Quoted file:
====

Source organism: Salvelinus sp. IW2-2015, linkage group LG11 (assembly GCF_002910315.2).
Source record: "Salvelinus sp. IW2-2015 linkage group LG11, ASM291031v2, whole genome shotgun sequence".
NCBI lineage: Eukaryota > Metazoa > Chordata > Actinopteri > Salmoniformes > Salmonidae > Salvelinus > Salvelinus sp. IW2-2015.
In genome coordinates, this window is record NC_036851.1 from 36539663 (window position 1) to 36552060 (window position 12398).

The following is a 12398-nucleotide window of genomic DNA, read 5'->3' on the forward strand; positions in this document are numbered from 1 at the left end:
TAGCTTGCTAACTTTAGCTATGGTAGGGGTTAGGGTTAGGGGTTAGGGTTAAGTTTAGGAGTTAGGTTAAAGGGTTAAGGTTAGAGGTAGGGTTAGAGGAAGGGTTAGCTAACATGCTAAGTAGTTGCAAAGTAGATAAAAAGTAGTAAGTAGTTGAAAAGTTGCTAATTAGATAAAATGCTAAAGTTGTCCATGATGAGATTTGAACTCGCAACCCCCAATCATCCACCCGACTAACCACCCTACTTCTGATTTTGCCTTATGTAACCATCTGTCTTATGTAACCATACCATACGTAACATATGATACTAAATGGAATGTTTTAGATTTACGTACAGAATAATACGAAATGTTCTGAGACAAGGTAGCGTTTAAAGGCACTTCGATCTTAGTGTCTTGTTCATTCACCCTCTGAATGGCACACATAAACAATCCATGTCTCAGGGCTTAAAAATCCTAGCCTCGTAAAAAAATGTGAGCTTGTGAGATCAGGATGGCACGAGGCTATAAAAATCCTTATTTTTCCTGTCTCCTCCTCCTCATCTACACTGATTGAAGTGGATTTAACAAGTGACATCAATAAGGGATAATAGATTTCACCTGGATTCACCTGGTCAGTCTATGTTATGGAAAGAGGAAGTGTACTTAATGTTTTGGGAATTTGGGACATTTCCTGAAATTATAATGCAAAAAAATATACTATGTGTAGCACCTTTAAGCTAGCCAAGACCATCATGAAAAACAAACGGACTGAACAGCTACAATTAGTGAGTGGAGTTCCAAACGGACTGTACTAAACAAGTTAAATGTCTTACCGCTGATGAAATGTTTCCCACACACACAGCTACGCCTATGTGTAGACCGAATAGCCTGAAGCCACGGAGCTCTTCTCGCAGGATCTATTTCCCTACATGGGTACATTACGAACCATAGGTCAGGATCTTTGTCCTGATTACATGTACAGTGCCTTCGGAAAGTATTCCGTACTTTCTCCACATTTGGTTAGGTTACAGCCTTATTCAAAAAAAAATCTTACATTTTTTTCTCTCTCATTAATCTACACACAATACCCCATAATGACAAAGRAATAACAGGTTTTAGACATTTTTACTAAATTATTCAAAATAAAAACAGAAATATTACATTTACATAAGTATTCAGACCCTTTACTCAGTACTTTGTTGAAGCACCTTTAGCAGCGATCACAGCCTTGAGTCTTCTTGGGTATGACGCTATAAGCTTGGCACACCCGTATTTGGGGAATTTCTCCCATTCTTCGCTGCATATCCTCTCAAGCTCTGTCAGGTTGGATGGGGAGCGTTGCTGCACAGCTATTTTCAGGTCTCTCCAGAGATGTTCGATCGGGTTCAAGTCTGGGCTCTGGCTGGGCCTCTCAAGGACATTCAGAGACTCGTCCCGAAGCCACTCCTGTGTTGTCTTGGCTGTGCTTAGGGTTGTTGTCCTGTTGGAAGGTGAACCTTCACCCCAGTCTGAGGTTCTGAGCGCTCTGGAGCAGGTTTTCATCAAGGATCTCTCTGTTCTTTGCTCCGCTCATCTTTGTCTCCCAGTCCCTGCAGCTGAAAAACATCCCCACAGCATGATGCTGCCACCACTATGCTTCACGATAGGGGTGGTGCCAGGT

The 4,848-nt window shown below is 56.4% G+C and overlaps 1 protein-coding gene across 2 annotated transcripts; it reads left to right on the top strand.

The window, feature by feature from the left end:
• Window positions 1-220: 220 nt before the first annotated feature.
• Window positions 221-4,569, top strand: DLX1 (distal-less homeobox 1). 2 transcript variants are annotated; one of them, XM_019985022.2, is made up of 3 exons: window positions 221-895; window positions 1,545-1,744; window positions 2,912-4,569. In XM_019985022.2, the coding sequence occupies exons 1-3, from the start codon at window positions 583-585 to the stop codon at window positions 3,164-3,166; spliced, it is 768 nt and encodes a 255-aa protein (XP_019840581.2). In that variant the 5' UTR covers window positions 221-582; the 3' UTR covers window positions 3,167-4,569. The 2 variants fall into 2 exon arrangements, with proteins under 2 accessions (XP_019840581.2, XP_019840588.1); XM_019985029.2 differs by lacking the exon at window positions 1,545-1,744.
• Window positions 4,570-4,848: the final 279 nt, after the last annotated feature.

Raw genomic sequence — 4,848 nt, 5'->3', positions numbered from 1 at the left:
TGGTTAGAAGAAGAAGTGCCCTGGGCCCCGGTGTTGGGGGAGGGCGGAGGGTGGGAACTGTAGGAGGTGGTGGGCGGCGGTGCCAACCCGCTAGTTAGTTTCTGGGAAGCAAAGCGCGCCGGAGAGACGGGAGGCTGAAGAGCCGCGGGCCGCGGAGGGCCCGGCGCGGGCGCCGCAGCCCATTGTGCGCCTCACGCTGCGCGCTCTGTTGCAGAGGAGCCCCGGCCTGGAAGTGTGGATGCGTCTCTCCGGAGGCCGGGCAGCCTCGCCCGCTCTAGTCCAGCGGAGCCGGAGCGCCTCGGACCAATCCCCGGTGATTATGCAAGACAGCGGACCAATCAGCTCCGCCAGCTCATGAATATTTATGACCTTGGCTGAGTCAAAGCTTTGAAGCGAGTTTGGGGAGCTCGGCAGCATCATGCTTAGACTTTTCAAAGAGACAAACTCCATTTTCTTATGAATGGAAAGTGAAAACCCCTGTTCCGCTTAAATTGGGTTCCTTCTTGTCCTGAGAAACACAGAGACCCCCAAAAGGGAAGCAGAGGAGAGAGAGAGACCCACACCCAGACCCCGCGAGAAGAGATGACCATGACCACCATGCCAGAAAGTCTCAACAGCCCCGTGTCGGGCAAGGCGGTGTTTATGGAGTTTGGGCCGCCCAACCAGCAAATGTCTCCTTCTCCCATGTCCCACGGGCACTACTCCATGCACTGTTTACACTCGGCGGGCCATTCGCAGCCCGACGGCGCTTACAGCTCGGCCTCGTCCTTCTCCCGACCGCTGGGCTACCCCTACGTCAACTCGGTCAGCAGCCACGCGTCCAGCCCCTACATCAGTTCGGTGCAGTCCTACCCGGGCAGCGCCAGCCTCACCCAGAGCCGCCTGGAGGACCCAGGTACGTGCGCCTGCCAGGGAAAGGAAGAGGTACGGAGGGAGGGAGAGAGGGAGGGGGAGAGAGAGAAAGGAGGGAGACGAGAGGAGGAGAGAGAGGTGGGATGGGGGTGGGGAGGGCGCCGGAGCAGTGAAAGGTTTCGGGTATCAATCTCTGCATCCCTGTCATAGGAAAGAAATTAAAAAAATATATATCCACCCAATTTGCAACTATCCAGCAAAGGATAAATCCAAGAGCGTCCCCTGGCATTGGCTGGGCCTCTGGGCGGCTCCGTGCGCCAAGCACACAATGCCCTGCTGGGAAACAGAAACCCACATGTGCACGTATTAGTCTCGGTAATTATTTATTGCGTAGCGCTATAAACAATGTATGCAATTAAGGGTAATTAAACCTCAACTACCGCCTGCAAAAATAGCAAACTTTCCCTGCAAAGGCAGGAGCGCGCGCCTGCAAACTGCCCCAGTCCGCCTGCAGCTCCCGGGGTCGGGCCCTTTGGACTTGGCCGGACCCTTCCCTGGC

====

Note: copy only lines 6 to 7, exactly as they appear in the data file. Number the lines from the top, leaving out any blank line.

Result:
TAGCTTGCTAACTTTAGCTATGGTAGGGGTTAGGGTTAGGGGTTAGGGTTAAGTTTAGGAGTTAGGTTAAAGGGTTAAGGTTAGAGGTAGGGTTAGAGGAAGGGTTAGCTAACATGCTAAGTAGTTGCAAAGTAGATAAAAAGTAGTAAGTAGTTGAAAAGTTGCTAATTAGATAAAATGCTAAAGTTGTCCATGATGAGATTTGAACTCGCAACCCCCAATCATCCACCCGACTAACCACCCTACTTCTGATTTTGCCTTATGTAACCATCTGTCTTATGTAACCATACCATACGTAACATATGATACTAAATGGAATGTTTTAGATTTACGTACAGAATAATACGAAATGTTCTGAGACAAGGTAGCGTTTAAAGGCACTTCGATCTTAGTGTCTTGTTCATTCACCCTCTGAATGGCACACATAAACAATCCATGTCTCAGGGCTTAAAAATCCTAGCCTCGTAAAAAAATGTGAGCTTGTGAGATCAGGATGGCACGAGGCTATAAAAATCCTTATTTTTCCTGTCTCCTCCTCCTCATCTACACTGATTGAAGTGGATTTAACAAGTGACATCAATAAGGGATAATAGATTTCACCTGGATTCACCTGGTCAGTCTATGTTATGGAAAGAGGAAGTGTACTTAATGTTTTGGGAATTTGGGACATTTCCTGAAATTATAATGCAAAAAAATATACTATGTGTAGCACCTTTAAGCTAGCCAAGACCATCATGAAAAACAAACGGACTGAACAGCTACAATTAGTGAGTGGAGTTCCAAACGGACTGTACTAAACAAGTTAAATGTCTTACCGCTGATGAAATGTTTCCCACACACACAGCTACGCCTATGTGTAGACCGAATAGCCTGAAGCCACGGAGCTCTTCTCGCAGGATCTATTTCCCTACATGGGTACATTACGAACCATAGGTCAGGATCTTTGTCCTGATTACATGTACAGTGCCTTCGGAAAGTATTCCGTACTTTCTCCACATTTGGTTAGGTTACAGCCTTATTCAAAAAAAAATCTTACATTTTTTTCTCTCTCATTAATCTACACACAATACCCCATAATGACAAAGRAATAACAGGTTTTAGACATTTTTACTAAATTATTCAAAATAAAAACAGAAATATTACATTTACATAAGTATTCAGACCCTTTACTCAGTACTTTGTTGAAGCACCTTTAGCAGCGATCACAGCCTTGAGTCTTCTTGGGTATGACGCTATAAGCTTGGCACACCCGTATTTGGGGAATTTCTCCCATTCTTCGCTGCATATCCTCTCAAGCTCTGTCAGGTTGGATGGGGAGCGTTGCTGCACAGCTATTTTCAGGTCTCTCCAGAGATGTTCGATCGGGTTCAAGTCTGGGCTCTGGCTGGGCCTCTCAAGGACATTCAGAGACTCGTCCCGAAGCCACTCCTGTGTTGTCTTGGCTGTGCTTAGGGTTGTTGTCCTGTTGGAAGGTGAACCTTCACCCCAGTCTGAGGTTCTGAGCGCTCTGGAGCAGGTTTTCATCAAGGATCTCTCTGTTCTTTGCTCCGCTCATCTTTGTCTCCCAGTCCCTGCAGCTGAAAAACATCCCCACAGCATGATGCTGCCACCACTATGCTTCACGATAGGGGTGGTGCCAGGT

The 4,848-nt window shown below is 56.4% G+C and overlaps 1 protein-coding gene across 2 annotated transcripts; it reads left to right on the top strand.